What data type is HANDLE? Just a DWORD or UINT?

    Fixed.

    HANDLES *threadHandles=new HANDLE[AnimSeqs.size()];

    I moved the waiting to the CAnimFrame destructor and used WaitForSingleObject(m_pThread->m_hThread,INFINITE);

    It works great. Thanks for the idea.
    Last edited by VirtualAce; 01-02-2006 at 10:25 AM.

  6. #6
    Cat without Hat CornedBee's Avatar
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    HANDLE is void*.

    Is it intentional that bVisible being false or the window pointer being NULL causes the thread to go into an unrestricted infinite loop? Looks like a CPU eater to me.
    Also, I don't think the thread-per-animation model is a good one. A thread is lighter than a process, but I still think it's too heavy for each of your animations having its own. The context switches are especially heavy.
    I think AnimSequenceContainer should create exactly one thread that handles all animations, like this:
    Code:
    ThreadProc
    {
      loop {
        animation = find next animation that needs a step advance
        timeout = animation.getTimeOfNextFrame() - now;
        if(timeout > 0) {
          ret = WaitForSingleObject(ThreadTerminatorEvent, timeout);
          if(ret == timed out) break loop;
        }
        animation.update(elapsed time);
      } forever;
    }
    Then you could wait for that single thread to terminate instead of multiple. To make the thread terminate, you activate the kill event. (Look up CreateEvent if you're unfamiliar with events.) Making this an event of a boolean eliminates the delay of waiting until the next animation step is performed.


    Another option would be a higher-level library like the experimental Boost.Asio (currently in review, but I'm confident its first release will be in Boost 1.34). This library can schedule function objects to execute after a timer runs out. You can schedule any amount of timeouts, and they all run within the same thread.
    Last edited by CornedBee; 01-02-2006 at 10:15 AM.
    All the buzzt!
    CornedBee

    "There is not now, nor has there ever been, nor will there ever be, any programming language in which it is the least bit difficult to write bad code."
    - Flon's Law

  7. #7
    Super Moderator VirtualAce's Avatar
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    Well I've done this both ways. I started out with one thread and it didn't do very well. When I offloaded that to other threads it has done great.

    The animation is really not much in itself. My whole system is based on ID's, so all it does is count to FrameCount, increment frame index, draw, and repeat. All of the Tile device contexts or DC's are pre-prepared and have the bitmap already on them. No SelectObject() or anything of the like is required. Just blit the Tile DC to the source DC and you are done. I've checked the process viewer and most of the threads are taking 20 to 30% CPU time. I can lower that by sleeping more but I don't want to miss frame changes so I can't sleep forever. Also, the code only draws when it knows the frame has changed since there is no reason to draw it if it hasn't.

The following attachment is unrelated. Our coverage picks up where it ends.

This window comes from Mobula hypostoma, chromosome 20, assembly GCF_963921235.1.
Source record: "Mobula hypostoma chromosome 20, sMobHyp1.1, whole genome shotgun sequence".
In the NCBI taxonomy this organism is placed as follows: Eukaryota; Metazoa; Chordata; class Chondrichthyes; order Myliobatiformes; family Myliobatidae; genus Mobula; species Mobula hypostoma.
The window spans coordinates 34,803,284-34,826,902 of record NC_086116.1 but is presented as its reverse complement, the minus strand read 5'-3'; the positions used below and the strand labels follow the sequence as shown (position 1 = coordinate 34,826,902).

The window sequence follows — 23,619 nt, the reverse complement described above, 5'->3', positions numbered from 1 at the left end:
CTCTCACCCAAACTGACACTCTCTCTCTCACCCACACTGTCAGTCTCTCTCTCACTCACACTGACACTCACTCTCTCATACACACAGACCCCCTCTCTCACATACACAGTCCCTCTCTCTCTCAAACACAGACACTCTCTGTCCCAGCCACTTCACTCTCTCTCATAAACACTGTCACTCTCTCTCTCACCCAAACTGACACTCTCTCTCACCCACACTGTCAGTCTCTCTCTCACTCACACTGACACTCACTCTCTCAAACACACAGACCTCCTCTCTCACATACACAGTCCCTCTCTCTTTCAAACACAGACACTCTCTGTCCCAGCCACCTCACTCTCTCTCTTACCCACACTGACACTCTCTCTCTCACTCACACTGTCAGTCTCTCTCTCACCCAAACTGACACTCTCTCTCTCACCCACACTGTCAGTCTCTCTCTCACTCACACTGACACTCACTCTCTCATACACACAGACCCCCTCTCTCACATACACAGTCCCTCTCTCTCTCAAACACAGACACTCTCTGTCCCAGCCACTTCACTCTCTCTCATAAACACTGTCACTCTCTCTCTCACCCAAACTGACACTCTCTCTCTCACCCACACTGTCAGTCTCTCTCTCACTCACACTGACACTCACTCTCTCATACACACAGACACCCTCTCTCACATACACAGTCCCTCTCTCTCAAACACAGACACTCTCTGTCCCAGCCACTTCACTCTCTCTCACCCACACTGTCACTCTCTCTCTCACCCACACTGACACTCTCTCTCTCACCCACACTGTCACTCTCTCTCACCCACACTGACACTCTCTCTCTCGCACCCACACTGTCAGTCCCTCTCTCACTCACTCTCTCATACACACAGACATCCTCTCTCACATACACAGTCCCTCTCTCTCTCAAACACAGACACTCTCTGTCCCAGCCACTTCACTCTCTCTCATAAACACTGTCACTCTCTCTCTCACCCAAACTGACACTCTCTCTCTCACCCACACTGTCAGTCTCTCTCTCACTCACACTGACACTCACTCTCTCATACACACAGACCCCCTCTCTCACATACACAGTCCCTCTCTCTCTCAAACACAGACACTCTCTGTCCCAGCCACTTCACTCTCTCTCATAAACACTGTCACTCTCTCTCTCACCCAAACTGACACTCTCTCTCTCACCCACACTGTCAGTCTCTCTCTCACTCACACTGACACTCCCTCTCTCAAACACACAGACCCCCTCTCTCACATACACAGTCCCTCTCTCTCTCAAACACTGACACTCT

So it's basically a lot of counters running. Not too much but I do understand what you are saying.

    The m_bVisible is to indicate if the window is visible or not. In the editor when you X out a dialog window or tool window it will simply hide it. I don't want to update the animations in the dialog or any other window if it's not currently visible. The window being NULL was from previous code and will be removed. I wasn't sure how to check to see if the thread was still 'running' or not.

    I still have to place some semaphores on the Tile DC's since the tile palette window and the animations do conflict at times causing flickering in the tile palette. This is cause by two threads asking for the same DC at the same time.
    Last edited by VirtualAce; 01-02-2006 at 10:33 AM.

  8. #8
    Cat without Hat CornedBee's Avatar
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    The less work the animation thread does, the less it is justified to have a thread all for its own.

    Of course, I don't quite see why you have animations in a separate thread in the first place. Don't you have a main frame advancing thread that could take this burden? The fewer context switches, the better.
    All the buzzt!
    CornedBee

    "There is not now, nor has there ever been, nor will there ever be, any programming language in which it is the least bit difficult to write bad code."
    - Flon's Law

  9. #9
    Super Moderator VirtualAce's Avatar
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    The original reason I did it this way is because MFC provides no way to perform continuous updating. Now since then I've found code that does just that (by cutting and pasting code from the CDialog::OnIdle() to my OnIdle()) but I haven't tried it yet.